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I've recently begun listening to a few bands that are new to me - Parov Stelar, Tape Five, Caravan Palace, and Goldfish. I have found the upbeat tempo of electro-swing to be helpful when I want to improve my mood.

My interpretation of your Gears-ness tracks well with the degree to which prior beliefs are interrelated.

Interrelatedness of prior beliefs is useful because it allows for rapid updating on limited information. If I visit another world and find that matches don't work, for example, I will begin investigating all sorts of other chemical interactions and question how the hell I'm deriving energy, as clearly oxygen doesn't work the way I think it does any more. I'll re-evaluate every related prior.

An unrelated prior belief acts like a single gear - an update on it may change the direction of itself, but doesn't give me other useful information. A highly interrelated prior belief gives me many avenues of investigation in finding what other prior beliefs were wrong, and helps me make more predictions accurately in other contexts.

A sufficiently interrelated prior has many checks on itself; and if you blank a particular belief, if it is still connected to other beliefs you should be able to derive a likely result from the beliefs connected to it.

An aside - I'd really like to give you karma for this post, but I can't figure out how to do so. Is there some limitation on giving karma?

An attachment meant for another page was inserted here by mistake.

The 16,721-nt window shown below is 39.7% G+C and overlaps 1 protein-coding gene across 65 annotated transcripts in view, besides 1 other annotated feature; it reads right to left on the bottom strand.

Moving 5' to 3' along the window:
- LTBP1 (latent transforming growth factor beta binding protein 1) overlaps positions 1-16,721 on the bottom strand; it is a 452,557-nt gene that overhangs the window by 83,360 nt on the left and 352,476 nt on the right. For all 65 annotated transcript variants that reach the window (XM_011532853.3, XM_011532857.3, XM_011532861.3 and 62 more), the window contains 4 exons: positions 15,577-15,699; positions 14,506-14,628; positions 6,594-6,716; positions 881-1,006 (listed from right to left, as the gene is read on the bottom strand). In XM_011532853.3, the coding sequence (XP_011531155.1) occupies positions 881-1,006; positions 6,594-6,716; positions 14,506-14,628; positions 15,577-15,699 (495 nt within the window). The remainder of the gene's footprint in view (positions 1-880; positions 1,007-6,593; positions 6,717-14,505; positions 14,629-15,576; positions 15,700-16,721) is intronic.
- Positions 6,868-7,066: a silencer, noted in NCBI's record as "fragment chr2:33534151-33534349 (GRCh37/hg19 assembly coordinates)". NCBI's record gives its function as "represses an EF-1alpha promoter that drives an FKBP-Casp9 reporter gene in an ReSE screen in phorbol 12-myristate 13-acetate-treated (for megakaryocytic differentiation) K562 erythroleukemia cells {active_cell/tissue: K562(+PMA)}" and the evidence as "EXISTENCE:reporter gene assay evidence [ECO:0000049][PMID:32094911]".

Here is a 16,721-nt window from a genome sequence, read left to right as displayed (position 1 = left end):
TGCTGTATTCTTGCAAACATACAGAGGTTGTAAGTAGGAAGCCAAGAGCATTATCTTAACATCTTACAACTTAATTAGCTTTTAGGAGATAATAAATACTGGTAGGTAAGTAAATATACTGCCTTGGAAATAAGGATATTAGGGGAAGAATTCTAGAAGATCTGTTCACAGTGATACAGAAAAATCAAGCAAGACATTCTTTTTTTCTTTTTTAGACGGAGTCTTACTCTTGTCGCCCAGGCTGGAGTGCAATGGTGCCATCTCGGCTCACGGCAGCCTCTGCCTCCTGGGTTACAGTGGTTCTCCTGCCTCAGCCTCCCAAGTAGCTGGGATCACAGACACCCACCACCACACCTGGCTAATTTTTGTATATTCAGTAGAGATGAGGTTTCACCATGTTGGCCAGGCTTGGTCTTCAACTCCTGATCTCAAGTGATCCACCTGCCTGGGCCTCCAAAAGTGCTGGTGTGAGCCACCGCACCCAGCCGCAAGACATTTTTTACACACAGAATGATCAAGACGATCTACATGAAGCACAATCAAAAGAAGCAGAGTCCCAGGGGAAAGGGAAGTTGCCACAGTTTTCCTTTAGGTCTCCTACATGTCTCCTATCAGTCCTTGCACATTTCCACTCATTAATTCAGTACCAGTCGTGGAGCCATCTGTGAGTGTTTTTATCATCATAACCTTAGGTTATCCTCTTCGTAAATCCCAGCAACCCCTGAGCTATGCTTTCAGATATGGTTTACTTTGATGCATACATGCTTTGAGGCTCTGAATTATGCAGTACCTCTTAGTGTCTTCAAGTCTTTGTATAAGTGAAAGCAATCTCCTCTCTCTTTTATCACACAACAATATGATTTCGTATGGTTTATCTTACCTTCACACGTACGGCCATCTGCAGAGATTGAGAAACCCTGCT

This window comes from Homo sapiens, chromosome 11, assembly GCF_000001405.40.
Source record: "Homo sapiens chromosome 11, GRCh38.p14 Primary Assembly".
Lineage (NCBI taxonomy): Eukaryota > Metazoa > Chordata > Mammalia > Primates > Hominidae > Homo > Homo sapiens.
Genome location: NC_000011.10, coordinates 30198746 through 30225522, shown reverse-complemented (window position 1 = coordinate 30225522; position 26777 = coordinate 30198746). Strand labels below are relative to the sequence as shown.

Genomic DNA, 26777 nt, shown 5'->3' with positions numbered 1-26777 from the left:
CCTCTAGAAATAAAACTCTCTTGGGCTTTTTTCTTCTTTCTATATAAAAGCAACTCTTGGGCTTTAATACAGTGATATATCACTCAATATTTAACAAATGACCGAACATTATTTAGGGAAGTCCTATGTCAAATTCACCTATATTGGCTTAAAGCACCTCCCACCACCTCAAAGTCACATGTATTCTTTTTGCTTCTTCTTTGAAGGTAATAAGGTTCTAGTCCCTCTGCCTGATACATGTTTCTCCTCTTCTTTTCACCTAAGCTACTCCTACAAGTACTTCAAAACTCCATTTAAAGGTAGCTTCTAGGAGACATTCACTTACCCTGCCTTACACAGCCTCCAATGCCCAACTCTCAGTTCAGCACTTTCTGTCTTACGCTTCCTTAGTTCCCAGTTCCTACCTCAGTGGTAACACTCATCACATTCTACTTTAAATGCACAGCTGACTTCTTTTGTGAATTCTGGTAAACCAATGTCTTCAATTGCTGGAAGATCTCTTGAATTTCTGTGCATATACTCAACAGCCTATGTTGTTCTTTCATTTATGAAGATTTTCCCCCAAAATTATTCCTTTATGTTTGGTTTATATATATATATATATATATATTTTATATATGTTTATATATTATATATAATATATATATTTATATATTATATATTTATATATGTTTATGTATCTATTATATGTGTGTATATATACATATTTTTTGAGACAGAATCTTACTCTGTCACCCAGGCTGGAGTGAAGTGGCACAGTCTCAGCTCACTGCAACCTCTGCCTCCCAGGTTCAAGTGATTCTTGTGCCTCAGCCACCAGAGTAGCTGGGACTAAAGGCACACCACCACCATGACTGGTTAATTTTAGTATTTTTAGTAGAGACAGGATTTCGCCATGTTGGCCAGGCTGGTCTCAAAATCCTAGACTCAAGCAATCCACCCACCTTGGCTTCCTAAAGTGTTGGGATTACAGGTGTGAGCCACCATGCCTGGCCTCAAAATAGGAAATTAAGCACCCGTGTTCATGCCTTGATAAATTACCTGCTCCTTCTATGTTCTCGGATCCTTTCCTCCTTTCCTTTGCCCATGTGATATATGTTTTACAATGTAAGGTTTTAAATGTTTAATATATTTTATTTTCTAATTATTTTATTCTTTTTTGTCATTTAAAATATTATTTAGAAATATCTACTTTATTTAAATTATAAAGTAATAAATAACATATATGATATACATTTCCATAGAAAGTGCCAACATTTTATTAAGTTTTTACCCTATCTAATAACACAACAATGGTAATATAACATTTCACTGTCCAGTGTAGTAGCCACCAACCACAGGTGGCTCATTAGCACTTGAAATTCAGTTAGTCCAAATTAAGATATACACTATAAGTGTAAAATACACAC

My perspective is that religious folk have not been prepping the party. Scientists have been trying to get some instruments together to make some music, but the religious people keep grabbing guitars, smashing them, and calling it music. Then, when the music finally starts up despite all the smashed instruments, religious folks say "oh hey, that's what we were trying to do, you're welcome everybody."

As soon as something conveniently fits the religious narrative (appropriately tortured beyond its original construction), it gets incorporated. I find that frustrating, as it should instead shatter the narrative and reveal it for the useless pile of dogma that it is.

Will the machine deity require you to accept Christ as your savior before letting you become a transhuman? No? Then why the hell is that written in the bronze age book that you claim knowingly predicted this outcome?

The classic idea of heaven looks like a post-scarcity, post-death society because that's what we've always imagined would be nice. It's not divine prophecy, just something common to humanity, and we've done a lot of ignoring religious "answers" to get there. I resent that religious people would try to co-opt all this work and at this late date contemplate the idea of a digital entity with a "soul."

The improvement in human productivity would be substantial, just in terms of the time saved while not driving, not to mention the extra man-hours from people not dying in preventable collisions.

I've also been thinking that it could cause a big shakeup in the housing market, as living in suburbs would be more appealing when your hour-long commute is reading/working time instead of driving time.

You'd never get the million that way, there's a greater-than-zero chance that you'll die before making a decision.